Instead of hitting the treadmill, adult beginner dance classes are becoming an increasingly popular fitness option. Beginner dance classes from ballet to bellydance are full of adult dancers who haven’t danced in years, or maybe have never taken a formal dance class in their lives. This ongoing series to YEG Fitness will look at training in various dance styles, specifically for the perspective of a beginner, with tips to keep your body safe and healthy. Before looking at specific dance styles, it is important to remember a few key alignment, safety, and mindfulness techniques to keep you on the dance floor, instead of in the audience.
The first thing to be aware of regardless of dance style is to make sure you have a neutral pelvis. Be aware of where your natural pelvis sits, and avoid tilting your pelvis too far forward or backward. At first this may be uncomfortable, but it is important to protect your lower back. As you get stronger, over time it will begin to feel more normal. For dancers with a natural sway back, it is especially important to check in with this area of your body throughout class. Work on strengthening your lower abs and pelvic floor to assist in maintaining this posture.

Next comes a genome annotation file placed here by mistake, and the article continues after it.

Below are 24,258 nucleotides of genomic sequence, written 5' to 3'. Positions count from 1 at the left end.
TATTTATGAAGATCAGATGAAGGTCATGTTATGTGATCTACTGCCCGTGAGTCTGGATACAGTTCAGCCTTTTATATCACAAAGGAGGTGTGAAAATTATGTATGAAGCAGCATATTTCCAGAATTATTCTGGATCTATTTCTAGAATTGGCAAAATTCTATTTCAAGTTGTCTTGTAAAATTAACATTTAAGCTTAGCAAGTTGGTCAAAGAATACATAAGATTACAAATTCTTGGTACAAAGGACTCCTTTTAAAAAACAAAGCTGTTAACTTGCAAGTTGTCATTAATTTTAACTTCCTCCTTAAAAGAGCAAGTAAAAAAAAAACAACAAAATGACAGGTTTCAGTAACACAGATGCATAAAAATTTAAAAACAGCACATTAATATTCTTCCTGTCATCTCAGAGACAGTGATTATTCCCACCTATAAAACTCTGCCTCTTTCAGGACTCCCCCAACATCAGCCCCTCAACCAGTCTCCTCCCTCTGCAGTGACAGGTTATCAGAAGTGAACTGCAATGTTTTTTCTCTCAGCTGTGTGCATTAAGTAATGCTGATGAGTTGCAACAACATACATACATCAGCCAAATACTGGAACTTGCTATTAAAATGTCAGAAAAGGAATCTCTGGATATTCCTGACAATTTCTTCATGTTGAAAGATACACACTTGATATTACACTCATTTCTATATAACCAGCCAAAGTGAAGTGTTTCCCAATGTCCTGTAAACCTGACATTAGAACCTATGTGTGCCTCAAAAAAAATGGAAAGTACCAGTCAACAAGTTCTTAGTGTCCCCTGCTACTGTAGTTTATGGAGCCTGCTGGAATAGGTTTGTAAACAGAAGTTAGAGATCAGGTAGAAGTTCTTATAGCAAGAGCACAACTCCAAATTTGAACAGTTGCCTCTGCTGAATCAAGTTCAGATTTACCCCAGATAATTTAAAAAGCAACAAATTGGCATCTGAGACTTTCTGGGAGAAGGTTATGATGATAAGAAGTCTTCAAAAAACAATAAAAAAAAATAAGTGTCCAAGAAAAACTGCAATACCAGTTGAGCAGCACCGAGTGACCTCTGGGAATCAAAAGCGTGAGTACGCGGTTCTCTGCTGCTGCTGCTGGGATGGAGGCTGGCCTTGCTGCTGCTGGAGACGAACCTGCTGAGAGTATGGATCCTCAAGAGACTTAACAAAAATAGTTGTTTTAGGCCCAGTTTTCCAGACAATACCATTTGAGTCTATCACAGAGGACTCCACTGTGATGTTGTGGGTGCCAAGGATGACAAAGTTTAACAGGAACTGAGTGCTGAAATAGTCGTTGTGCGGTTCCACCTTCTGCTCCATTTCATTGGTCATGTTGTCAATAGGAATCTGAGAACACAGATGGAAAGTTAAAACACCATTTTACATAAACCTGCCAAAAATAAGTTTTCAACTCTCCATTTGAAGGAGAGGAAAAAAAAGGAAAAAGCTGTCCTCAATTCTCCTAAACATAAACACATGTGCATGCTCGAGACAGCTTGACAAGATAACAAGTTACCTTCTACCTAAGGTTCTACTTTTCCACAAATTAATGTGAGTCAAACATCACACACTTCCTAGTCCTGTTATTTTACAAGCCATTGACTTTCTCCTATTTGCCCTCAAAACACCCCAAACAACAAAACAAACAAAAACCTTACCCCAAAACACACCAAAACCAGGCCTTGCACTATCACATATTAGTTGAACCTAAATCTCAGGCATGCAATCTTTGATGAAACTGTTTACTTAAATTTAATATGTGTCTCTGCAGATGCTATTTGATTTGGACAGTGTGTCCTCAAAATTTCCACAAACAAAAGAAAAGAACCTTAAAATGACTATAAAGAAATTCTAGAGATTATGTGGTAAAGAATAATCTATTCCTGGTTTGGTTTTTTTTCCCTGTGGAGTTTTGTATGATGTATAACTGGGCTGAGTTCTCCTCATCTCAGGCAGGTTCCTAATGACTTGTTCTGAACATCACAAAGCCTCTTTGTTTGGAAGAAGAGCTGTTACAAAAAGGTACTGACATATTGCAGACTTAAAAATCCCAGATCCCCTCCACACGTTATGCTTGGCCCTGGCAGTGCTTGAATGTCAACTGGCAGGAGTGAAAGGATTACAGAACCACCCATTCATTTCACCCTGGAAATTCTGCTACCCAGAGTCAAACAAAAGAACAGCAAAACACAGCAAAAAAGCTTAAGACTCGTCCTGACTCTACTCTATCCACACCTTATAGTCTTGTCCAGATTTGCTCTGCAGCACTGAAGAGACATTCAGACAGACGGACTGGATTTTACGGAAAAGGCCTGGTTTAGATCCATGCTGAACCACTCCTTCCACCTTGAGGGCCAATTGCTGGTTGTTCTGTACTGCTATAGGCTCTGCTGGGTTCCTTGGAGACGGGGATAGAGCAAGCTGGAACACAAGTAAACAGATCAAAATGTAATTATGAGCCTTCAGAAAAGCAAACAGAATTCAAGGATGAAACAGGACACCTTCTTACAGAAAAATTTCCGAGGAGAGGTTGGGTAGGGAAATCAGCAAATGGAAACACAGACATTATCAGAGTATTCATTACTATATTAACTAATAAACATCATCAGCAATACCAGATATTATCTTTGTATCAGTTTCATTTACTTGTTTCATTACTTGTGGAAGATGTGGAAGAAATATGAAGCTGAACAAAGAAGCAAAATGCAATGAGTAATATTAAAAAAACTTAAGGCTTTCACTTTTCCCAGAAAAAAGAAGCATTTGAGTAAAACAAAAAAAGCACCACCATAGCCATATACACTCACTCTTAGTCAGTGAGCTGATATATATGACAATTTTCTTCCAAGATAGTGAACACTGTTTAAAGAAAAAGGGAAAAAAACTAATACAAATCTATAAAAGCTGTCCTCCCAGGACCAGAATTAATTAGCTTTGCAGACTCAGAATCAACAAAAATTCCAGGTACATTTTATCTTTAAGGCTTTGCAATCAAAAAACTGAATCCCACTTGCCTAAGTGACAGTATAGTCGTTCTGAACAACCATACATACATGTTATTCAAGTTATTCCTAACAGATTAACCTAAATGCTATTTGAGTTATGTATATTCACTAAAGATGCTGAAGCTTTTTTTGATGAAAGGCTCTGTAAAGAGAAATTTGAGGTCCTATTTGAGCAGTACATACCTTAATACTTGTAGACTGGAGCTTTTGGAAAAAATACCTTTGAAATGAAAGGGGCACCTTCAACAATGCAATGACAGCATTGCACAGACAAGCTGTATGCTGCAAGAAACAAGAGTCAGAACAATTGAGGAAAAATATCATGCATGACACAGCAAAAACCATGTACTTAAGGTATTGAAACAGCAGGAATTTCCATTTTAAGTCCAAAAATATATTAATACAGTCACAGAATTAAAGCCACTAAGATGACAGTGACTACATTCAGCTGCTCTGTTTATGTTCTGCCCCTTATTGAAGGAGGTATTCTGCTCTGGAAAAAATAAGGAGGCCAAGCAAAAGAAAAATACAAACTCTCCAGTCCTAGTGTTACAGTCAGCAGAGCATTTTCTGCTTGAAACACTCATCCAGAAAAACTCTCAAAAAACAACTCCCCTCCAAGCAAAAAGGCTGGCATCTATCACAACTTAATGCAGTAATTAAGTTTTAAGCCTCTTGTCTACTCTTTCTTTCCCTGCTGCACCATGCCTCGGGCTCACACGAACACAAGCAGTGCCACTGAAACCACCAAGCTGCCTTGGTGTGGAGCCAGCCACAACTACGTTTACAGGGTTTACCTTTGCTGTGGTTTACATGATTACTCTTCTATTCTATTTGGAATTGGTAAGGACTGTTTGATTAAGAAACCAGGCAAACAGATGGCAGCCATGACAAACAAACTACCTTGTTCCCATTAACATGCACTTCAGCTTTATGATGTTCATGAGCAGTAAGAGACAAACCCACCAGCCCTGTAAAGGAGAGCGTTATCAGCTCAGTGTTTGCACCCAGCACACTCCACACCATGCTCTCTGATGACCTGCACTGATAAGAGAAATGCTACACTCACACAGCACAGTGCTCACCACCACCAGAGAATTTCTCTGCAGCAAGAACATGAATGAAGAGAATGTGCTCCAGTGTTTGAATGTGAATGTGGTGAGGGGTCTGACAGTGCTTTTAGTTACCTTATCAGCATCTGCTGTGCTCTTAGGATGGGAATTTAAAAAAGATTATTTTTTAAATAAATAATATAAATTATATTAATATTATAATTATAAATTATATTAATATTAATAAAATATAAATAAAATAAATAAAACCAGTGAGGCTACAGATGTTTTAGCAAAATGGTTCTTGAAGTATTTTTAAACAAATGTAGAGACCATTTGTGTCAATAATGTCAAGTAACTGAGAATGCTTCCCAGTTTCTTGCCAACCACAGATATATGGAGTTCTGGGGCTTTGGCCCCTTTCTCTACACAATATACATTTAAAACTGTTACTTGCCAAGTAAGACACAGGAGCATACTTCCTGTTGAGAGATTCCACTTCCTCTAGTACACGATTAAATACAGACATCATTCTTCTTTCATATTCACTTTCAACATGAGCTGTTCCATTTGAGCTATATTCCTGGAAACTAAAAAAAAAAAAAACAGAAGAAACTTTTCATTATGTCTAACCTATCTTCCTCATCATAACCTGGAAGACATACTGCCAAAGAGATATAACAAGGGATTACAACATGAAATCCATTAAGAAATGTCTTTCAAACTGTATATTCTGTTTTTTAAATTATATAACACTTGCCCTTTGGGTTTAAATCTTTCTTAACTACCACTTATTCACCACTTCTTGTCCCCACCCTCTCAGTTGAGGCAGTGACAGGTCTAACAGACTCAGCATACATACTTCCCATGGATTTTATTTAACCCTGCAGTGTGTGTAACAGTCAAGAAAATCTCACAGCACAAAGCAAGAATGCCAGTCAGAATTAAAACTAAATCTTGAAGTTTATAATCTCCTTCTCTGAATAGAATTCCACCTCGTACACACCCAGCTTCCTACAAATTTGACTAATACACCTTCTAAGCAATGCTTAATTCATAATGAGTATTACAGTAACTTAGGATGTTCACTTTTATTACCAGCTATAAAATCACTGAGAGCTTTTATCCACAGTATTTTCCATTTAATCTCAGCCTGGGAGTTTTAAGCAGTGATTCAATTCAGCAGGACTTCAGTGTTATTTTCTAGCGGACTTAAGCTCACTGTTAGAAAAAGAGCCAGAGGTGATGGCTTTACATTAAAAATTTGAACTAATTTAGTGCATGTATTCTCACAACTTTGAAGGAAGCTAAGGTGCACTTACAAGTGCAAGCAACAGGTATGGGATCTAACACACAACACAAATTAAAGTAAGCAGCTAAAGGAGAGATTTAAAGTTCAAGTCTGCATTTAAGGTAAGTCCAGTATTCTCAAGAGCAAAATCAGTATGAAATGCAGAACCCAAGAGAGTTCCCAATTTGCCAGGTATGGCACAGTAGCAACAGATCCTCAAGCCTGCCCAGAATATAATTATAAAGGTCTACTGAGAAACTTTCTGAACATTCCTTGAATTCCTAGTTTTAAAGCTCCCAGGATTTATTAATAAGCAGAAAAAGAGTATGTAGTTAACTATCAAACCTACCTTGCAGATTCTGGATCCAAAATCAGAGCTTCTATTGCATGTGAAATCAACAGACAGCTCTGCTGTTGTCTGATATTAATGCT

Depending on the style of dance you are taking, there will be different expectations on knee placement. Ballet expects straight legs with engaged glutes, hamstrings and inner thighs; other dance forms such as belly dance or a dance fitness class like Zumba, expect knees to be softly bent. Be careful to never hyperextend your knees. Also, regardless of dance style, be mindful of your knee alignment. Always keep your knees tracking directly over the ankle, whether you are turned out or not.
Ankle support and strength are key to being successful in dance class. Being in relevé (on the ball of your foot) can make you prone to an ankle injury. Make sure weight placement is towards the big two/inside of the foot so you don’t roll your ankle out. Include calf raises and toe taps in your regular exercise routine to keep your ankles strong and healthy.
Finally, when concentrating on learning new dance moves, dancers often think so much about the feet that the upper body is forgotten. Dancer’s arms are often up overhead, or out to the side, putting a lot of pressure on the shoulders. In particular, shoulders can be a dead giveaway for stress and tension. Make sure to bring your awareness back to your arms and shoulders throughout class. Roll your shoulders back and down, away from your ears to avoid shoulder and neck pain, which increases arm stamina and creates a better dance line.
Leslie is bellydance instructor and performer in Edmonton, but considers herself a lifelong student of dance. You can take classes with her at School of Raq Bellydance Studio or Foot Notes Dance Studio.